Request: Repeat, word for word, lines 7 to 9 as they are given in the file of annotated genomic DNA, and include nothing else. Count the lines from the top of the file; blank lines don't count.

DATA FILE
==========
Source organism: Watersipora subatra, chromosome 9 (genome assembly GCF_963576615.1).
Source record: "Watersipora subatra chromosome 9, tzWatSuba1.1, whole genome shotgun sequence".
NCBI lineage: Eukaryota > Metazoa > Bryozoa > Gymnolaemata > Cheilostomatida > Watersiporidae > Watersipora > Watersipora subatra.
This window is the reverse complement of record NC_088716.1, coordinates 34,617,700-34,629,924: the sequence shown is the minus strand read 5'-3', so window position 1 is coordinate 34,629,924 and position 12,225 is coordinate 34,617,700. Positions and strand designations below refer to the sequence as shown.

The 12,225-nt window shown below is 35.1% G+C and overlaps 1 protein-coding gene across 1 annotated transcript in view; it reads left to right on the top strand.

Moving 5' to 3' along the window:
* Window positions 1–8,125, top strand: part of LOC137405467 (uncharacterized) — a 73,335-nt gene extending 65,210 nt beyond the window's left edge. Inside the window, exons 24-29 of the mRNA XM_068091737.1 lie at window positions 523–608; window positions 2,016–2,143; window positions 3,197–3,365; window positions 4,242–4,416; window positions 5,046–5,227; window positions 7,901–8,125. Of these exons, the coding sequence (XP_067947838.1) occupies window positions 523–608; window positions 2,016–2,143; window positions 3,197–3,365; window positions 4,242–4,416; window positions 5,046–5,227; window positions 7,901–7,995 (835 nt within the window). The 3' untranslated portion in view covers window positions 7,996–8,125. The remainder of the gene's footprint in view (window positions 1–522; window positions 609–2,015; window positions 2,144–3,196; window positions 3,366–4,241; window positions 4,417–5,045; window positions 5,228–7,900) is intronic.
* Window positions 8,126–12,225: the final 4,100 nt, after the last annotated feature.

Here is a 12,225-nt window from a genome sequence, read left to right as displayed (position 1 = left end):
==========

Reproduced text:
* Window positions 1–8,125, top strand: part of LOC137405467 (uncharacterized) — a 73,335-nt gene extending 65,210 nt beyond the window's left edge. Inside the window, exons 24-29 of the mRNA XM_068091737.1 lie at window positions 523–608; window positions 2,016–2,143; window positions 3,197–3,365; window positions 4,242–4,416; window positions 5,046–5,227; window positions 7,901–8,125. Of these exons, the coding sequence (XP_067947838.1) occupies window positions 523–608; window positions 2,016–2,143; window positions 3,197–3,365; window positions 4,242–4,416; window positions 5,046–5,227; window positions 7,901–7,995 (835 nt within the window). The 3' untranslated portion in view covers window positions 7,996–8,125. The remainder of the gene's footprint in view (window positions 1–522; window positions 609–2,015; window positions 2,144–3,196; window positions 3,366–4,241; window positions 4,417–5,045; window positions 5,228–7,900) is intronic.
* Window positions 8,126–12,225: the final 4,100 nt, after the last annotated feature.

Here is a 12,225-nt window from a genome sequence, read left to right as displayed (position 1 = left end):